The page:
Salting the Pork
Through the nineteenth century most Western armies subsisted on salt pork. Usually this was obtained commercially. In 1812, at the height of the Peninsular War, the British Army specified what it would pay contractors for a barrel of salt pork.
|Cost of One Barrel of Salt Pork|
|Pork, 216 pounds @ 3d||£2 14s 0d|
|Processing ||1s 3d|
|Cask & Cooperage||6s 9d|
|Salt & Saltpetre||8s 6d|
|Haulage & Warehousing||1s 0d|
|Total||£3 13s 7d|
Processing involved cutting the pork into 52 pieces, each of 4 pounds, and then packing them into the cask with the salt and saltpetre. The pork had to be bought in November and required six months pickling before it could be used. The entry “interest” was there because the contractors had to advance the money to buy, pack, and store the pork, in effect advancing the Crown a loan.
And by the way, the saltpetre was there to help preserve the color of the meat, not to supress the sexual drive of the troops, a hoary myth that seems to have persisted in armies long after the use of the stuff in packing rations was discontinued.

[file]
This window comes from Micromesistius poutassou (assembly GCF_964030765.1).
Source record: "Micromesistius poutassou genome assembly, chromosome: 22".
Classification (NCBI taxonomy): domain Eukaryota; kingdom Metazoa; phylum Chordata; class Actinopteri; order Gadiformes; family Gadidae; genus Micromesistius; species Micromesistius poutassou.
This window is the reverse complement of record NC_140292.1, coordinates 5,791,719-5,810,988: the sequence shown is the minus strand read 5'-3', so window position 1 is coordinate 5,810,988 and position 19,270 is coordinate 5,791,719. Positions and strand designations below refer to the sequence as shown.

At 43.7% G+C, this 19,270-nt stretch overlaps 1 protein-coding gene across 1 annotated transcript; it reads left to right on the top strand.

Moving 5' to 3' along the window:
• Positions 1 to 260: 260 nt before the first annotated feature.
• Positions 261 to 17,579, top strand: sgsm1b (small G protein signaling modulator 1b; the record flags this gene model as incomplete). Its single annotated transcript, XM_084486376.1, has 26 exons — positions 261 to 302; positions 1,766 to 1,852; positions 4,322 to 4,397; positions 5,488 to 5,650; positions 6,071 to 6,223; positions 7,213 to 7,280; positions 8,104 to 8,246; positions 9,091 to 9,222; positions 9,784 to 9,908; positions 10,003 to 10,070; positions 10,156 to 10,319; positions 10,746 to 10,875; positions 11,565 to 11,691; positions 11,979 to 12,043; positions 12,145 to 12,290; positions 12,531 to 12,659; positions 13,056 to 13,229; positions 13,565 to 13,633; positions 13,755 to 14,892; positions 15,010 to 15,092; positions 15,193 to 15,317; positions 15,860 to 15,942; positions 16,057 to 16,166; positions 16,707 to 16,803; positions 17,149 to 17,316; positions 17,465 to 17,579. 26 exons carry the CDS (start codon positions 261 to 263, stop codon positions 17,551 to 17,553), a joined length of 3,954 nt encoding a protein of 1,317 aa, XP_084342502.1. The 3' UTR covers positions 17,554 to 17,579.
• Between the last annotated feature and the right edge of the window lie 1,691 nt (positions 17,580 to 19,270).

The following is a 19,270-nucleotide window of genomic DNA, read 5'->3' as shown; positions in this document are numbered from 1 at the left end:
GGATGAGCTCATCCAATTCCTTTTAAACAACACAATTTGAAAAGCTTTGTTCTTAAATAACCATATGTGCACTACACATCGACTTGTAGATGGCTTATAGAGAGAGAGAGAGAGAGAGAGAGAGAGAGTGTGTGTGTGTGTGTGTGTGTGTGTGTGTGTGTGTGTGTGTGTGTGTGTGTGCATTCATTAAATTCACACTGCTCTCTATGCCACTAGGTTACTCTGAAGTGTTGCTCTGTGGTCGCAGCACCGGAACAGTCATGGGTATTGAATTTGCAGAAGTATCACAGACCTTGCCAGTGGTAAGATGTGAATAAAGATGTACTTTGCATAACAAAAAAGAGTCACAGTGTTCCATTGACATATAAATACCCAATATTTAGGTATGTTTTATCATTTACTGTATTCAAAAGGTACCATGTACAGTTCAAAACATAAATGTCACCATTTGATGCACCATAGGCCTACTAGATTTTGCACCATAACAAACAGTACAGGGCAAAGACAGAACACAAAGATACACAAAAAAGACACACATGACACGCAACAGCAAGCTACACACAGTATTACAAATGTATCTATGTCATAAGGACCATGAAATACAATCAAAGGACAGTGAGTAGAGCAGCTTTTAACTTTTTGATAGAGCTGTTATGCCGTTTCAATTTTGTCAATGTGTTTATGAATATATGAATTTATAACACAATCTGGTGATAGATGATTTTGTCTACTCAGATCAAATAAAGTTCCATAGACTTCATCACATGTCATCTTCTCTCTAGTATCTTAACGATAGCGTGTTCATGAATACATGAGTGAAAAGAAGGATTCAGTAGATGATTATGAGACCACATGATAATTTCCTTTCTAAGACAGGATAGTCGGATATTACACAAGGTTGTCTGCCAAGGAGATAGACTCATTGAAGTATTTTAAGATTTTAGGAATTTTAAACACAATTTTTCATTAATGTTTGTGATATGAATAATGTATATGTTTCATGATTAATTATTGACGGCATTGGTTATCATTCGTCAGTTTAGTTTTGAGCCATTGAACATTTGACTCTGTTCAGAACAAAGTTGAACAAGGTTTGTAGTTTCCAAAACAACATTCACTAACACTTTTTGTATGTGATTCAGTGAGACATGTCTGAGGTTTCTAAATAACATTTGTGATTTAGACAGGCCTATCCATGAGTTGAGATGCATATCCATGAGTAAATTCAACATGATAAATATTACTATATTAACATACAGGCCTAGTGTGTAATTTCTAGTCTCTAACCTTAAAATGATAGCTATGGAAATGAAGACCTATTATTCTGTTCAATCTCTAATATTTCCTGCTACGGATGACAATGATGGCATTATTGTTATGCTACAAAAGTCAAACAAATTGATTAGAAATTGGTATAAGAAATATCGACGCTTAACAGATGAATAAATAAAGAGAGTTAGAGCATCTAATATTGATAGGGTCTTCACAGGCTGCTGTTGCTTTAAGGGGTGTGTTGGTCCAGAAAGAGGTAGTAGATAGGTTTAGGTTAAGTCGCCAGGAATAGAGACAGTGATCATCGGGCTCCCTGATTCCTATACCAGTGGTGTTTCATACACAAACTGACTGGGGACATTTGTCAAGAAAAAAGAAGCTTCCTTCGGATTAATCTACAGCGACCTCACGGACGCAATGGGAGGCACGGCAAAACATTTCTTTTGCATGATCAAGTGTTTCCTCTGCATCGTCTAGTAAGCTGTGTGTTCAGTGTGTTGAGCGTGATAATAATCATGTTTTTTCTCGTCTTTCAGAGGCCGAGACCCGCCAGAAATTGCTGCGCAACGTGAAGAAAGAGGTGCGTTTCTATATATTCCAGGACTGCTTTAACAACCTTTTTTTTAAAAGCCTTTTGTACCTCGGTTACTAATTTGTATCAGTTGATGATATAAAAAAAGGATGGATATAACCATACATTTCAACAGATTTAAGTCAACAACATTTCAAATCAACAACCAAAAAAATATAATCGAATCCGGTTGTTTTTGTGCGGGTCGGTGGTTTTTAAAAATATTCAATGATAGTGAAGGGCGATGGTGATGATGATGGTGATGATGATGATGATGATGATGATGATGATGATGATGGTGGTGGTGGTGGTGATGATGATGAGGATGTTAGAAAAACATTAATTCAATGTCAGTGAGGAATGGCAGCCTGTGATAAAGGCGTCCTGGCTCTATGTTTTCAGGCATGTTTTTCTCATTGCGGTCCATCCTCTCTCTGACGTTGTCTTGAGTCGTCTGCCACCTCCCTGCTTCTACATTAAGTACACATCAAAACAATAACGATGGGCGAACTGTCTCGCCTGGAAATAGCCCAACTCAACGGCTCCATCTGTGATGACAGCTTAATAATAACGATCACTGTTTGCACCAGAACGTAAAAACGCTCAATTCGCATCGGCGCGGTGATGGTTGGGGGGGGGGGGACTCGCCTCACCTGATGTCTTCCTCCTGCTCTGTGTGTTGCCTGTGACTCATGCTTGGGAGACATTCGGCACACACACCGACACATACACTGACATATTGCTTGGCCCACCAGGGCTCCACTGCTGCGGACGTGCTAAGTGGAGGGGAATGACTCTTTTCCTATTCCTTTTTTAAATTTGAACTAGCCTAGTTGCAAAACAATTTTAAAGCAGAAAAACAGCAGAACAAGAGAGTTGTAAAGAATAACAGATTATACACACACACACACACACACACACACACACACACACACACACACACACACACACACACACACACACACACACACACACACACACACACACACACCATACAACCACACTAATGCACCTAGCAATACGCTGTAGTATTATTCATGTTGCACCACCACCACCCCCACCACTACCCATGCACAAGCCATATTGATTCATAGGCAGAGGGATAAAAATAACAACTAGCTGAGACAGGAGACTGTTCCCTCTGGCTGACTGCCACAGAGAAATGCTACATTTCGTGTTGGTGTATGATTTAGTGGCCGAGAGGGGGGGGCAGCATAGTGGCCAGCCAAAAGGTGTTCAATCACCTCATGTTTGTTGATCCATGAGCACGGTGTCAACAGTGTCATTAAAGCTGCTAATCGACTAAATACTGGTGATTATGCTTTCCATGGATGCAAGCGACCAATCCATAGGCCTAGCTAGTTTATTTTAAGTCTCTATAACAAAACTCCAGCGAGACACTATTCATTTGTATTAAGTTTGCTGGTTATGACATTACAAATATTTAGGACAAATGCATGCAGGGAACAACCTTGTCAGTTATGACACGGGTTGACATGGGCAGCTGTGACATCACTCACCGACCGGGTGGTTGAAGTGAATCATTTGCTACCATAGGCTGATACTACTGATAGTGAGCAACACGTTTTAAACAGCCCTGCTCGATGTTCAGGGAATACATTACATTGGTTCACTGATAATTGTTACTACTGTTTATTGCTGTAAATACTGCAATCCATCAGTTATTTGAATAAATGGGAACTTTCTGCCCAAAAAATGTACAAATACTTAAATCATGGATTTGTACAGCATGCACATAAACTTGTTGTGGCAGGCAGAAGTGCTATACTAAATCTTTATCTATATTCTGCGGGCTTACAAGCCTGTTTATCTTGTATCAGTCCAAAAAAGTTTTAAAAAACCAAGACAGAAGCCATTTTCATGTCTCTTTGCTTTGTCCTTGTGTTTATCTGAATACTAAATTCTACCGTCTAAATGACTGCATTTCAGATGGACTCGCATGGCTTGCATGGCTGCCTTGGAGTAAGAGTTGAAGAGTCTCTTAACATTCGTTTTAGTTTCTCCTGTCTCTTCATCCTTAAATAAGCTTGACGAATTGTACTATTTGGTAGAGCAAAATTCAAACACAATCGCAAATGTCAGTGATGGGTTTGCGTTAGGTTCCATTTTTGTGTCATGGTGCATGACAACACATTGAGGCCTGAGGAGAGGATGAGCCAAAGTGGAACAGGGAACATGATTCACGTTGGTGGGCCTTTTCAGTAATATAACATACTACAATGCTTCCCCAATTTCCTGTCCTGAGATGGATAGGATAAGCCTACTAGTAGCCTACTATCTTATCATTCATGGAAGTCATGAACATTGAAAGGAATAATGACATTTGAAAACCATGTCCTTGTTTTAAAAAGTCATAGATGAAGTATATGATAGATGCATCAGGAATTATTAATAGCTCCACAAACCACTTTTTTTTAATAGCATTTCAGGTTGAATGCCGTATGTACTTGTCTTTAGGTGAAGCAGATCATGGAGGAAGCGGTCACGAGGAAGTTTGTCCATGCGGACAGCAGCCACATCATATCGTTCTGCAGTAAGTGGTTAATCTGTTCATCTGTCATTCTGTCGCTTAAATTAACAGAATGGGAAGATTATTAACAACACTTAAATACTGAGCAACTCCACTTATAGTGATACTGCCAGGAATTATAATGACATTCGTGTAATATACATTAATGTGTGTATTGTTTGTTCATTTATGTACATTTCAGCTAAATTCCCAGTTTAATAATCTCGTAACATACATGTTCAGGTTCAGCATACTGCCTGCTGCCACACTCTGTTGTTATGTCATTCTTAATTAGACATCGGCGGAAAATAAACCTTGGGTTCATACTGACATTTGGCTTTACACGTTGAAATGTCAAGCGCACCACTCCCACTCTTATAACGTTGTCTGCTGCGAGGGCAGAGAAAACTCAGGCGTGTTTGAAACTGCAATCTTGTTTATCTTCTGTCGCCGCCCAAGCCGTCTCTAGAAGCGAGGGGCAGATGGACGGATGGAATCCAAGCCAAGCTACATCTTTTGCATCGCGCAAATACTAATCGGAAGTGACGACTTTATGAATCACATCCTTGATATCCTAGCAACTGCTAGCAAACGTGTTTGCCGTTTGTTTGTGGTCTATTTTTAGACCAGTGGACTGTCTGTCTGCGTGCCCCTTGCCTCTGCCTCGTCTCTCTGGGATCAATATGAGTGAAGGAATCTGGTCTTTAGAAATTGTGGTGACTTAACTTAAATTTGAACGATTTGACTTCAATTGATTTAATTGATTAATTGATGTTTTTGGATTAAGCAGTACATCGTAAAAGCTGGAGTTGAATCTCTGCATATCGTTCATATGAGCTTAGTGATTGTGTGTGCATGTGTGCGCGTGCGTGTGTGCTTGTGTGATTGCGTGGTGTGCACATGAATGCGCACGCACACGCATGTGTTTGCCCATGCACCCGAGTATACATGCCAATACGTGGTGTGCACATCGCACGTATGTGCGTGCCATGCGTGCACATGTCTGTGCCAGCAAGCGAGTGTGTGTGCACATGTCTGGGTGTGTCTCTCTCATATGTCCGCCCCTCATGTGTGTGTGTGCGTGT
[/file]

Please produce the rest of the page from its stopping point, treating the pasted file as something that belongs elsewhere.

Black American Casualties in the Gulf War
Although African-Americans comprised only about 12-percent of the total population of the United States in 1990, the number of black Americans serving in the armed forces during the 1990-1991 Gulf War – Operations Desert Shield and Desert Storm was considerably higher.
|Black Americans in the Gulf War|
Because of the higher military participation ratio among black Americans, there were many claims by irresponsible politicians and social critics that African-Americans would be disproportionately numbered among the dead. In fact, this proved not to tbe the case. Whether from enemy action or accident, 291 Americans died in the Gulf War. Of these, 74-percent were white, 18-percent black, and 8-percent were everything else. So while proportionately more black Americans did die in the war in terms of the proportion of African-Americans in the population, this figure was much less than the proportion of black Americans in the armed forces, estimated at nearly a quarter. What had happened?
What the irresponsible politicians and social critics missed was what the African-Americans were doing in the armed forces. Most black men and women joined the armed forces because they offered better opportunity in a less prejudiced environment than did society as a whole. In contrast, white youngsters who enlisted usually did so in order to gain money for college or in order to have a little taste of “adventure” before settling down. So far more black personnel than white personel decided to make the armed forces their career. Which meant that African-Americans were proportionately under represented in front-line combat units.